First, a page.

Joe Hruska . com

What do I want to be when I grow up?

Example MySQL configuration tuned for InnoDB engine

Someone asked for a sample InnoDB configuration and since nearly all of the MySQL tables in RescueTime are InnoDB, I thought I would post this.

################# /etc/my.cnf ###################
[client]
port                                 = 3306
socket                               = /var/run/mysqld/mysqld.sock

[mysqld_safe]
socket                               = /var/run/mysqld/mysqld.sock
nice                                 = 0

[mysqld]
user                                 = mysql
pid-file                             = /var/run/mysqld/mysqld.pid
datadir                              = /db/data/mysql
log-bin                              = /db/log/mysql/
mysqld-binlog-bin-index                        = /db/log/mysql/mysqld-bin.index
expire-logs-days                     = 7
log-error                            = /db/log/mysql/mysqld.err
log-slow-queries
long-query-time                      = 1
relay-log                            = /db/log/mysql/mysql-relay
relay-log-index                      = /db/log/mysql/mysql-relay.index
#default-storage-engine              = innobase
innodb_data_home_dir                 = /db/data/mysql
innodb_file_per_table
innodb_autoextend_increment          = 50
innodb_log_group_home_dir            = /db/log/mysql
innodb_log_files_in_group            = 2
innodb_log_file_size                 = 100M

# Start Replication Parameters
#server-id                           = 1
innodb_flush_log_at_trx_commit       = 1
#sync-binlog                         = 1
# End Replication Parameters

# Start Performance Parameters
#tmpdir                              = /tmp-ram
max_connections                      = 50
max_heap_table_size                  = 512M
tmp_table_size                       = 512M
table_cache                          = 128
sort_buffer_size                     = 4M
query_cache_min_res_unit             = 1K
query_cache_limit                    = 1M
query_cache_size                     = 100M
max_allowed_packet                   = 16M
thread_stack                         = 128K
thread_cache_size                    = 8
innodb_buffer_pool_size              = 2000M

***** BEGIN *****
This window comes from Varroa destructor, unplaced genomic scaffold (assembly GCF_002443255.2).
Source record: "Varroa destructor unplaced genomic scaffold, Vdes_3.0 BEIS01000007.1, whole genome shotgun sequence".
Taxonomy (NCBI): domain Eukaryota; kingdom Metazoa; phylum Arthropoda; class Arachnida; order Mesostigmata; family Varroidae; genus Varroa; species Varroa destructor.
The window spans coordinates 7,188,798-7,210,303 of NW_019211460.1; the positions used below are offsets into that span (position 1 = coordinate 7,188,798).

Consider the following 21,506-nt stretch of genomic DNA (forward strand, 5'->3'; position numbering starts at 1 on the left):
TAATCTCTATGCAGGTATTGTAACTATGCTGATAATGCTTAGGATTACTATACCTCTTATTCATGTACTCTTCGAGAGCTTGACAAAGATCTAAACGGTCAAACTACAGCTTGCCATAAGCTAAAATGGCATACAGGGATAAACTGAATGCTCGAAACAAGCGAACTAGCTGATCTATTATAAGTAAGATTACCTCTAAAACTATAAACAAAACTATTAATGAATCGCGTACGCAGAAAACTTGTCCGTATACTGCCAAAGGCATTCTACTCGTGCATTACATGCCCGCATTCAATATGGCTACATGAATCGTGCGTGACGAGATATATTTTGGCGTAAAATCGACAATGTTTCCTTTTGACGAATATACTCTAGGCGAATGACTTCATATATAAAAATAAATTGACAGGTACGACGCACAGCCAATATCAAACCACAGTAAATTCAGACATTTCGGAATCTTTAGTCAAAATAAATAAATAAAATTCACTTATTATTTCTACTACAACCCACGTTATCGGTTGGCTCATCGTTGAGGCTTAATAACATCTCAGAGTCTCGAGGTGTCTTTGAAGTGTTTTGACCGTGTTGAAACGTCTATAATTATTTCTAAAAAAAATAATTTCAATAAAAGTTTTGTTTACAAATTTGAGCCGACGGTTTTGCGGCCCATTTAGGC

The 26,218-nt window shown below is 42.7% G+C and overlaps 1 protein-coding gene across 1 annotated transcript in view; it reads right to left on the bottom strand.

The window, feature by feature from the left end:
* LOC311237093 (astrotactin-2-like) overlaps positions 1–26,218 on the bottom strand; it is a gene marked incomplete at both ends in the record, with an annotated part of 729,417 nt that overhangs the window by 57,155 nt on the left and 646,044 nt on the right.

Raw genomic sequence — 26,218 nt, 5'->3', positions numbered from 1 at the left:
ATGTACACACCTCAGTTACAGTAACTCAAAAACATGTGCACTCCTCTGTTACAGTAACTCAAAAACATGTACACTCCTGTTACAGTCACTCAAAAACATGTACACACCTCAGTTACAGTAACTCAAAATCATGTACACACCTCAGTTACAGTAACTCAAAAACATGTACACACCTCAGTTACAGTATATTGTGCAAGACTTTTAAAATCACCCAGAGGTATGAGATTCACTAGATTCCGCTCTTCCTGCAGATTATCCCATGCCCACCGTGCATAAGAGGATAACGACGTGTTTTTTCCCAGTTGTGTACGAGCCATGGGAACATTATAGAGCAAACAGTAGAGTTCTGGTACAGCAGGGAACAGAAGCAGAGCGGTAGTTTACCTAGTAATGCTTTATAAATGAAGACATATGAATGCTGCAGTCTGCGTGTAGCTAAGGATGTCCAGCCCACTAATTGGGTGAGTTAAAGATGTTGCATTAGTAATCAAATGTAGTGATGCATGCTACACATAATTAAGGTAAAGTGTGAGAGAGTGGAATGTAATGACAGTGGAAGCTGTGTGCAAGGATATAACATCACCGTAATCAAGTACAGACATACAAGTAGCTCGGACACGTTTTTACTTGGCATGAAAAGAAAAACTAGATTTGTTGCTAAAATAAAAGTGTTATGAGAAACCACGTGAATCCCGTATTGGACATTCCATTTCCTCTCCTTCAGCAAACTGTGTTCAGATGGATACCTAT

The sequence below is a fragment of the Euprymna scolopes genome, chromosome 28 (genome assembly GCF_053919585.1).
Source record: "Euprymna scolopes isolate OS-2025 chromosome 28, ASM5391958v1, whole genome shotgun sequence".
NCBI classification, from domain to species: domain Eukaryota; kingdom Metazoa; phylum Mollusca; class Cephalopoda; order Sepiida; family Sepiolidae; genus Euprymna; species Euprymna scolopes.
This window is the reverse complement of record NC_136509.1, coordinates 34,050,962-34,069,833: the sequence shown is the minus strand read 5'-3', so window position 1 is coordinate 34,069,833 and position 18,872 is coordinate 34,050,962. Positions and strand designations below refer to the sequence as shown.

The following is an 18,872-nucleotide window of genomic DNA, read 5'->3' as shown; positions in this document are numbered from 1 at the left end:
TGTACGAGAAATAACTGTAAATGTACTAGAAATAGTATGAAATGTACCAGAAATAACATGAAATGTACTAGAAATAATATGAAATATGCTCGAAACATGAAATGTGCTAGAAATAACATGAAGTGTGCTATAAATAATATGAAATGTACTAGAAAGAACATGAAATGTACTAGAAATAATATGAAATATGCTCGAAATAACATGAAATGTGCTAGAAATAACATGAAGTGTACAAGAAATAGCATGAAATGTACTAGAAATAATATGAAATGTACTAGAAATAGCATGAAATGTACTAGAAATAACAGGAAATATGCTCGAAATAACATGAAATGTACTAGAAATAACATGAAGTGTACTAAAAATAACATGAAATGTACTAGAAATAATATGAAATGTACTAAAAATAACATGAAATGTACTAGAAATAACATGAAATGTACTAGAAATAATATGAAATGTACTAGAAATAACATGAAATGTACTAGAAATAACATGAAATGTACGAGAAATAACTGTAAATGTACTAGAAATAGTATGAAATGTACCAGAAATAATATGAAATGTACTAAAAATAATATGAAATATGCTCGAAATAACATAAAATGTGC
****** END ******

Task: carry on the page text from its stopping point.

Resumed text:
innodb_additional_mem_pool_size      = 4M
innodb_lock_wait_timeout             = 2
innodb_file_io_threads               = 4
innodb_thread_concurrency            = 8
innodb_flush_method                  = O_DIRECT
transaction-isolation                = READ-COMMITTED
skip-external-locking
# End Performance Parameters

################# /etc/my.cnf ###################
3 comments Digg this

3 Comments so far

  1. Fredericzb March 24th, 2008 12:06 pm

    Brilliant post., man

  2. Mark Maunder April 10th, 2008 5:23 pm

    Firsty, thanks LOADS for the blog entry re clustered indexes. I’ve just redesigned our schema to have one clustered index per table and no others and wow.

    I noticed in your config you have innodb_flush_log_at_trx_commit = 1

    Setting this to 0 will roughly double your performance. The down side is that if you lose power to the machine you may lose a few seconds worth of transactions. I _think_ a battery backed cache on a RAID controller may decrease the likelihood you’ll lose data if you use this setting, but I may be wrong.

    Mark.

  3. Joe April 10th, 2008 5:35 pm

    I’m glad you got some use out of this Mark.

    You are right on the trx_commit change. I haven’t set this to 0 yet specifically because we are on commodity hardware and wanted to see how a “safer” flush was going to accommodate our slave db.

    Hopefully soon we’ll have the money to get our db running on a real server ;) 15k SCSI disks, raid 10, battery backed cache, mmmmm good!